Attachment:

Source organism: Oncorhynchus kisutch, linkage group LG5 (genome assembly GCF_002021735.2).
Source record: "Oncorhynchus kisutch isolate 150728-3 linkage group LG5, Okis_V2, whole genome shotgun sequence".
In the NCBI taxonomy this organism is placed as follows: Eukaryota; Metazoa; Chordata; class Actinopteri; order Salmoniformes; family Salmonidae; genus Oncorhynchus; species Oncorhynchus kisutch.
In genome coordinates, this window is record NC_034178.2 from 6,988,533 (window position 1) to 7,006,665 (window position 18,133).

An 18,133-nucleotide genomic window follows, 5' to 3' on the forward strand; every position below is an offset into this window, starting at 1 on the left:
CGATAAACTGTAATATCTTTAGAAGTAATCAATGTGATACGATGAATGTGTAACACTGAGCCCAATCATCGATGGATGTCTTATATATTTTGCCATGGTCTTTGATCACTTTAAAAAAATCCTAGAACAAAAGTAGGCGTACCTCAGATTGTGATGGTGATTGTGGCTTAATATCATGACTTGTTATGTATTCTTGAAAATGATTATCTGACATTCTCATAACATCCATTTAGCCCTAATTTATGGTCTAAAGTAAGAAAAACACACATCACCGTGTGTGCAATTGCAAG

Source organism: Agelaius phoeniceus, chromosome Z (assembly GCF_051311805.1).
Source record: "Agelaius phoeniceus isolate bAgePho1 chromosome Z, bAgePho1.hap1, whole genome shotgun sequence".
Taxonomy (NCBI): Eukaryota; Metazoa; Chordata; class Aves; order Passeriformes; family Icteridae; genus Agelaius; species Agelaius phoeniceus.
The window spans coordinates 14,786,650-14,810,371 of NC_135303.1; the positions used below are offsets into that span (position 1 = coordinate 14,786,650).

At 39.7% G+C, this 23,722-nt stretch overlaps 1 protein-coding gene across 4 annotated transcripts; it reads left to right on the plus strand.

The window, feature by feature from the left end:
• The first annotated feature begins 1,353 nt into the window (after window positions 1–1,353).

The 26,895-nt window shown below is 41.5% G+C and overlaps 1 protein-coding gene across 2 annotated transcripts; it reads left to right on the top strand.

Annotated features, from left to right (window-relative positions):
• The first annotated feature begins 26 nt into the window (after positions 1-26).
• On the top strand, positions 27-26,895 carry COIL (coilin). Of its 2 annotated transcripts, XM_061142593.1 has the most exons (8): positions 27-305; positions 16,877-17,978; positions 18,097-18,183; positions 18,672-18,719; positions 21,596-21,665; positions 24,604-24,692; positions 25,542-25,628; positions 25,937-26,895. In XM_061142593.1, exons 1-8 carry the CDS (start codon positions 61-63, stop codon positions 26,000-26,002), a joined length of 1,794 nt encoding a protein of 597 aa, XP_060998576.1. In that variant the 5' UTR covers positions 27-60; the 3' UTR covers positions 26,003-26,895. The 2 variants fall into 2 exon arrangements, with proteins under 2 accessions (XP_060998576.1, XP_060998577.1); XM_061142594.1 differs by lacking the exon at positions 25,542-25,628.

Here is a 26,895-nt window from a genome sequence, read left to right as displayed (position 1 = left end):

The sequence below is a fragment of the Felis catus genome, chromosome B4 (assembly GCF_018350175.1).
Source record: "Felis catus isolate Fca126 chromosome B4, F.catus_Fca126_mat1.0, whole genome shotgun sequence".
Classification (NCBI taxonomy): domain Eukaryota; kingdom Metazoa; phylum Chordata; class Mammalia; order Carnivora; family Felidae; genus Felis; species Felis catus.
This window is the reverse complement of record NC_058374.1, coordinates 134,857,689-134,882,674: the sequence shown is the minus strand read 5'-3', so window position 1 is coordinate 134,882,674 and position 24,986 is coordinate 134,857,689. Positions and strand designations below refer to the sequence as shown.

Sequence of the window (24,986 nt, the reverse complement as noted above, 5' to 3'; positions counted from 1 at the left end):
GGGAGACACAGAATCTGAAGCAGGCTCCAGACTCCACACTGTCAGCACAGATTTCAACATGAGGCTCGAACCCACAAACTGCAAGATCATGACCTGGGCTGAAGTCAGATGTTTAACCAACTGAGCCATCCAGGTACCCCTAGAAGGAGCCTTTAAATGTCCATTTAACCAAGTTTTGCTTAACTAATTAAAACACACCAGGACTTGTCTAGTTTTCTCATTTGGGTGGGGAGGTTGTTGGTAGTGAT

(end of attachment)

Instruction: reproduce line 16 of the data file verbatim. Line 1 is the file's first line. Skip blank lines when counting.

• The first annotated feature begins 26 nt into the window (after positions 1-26).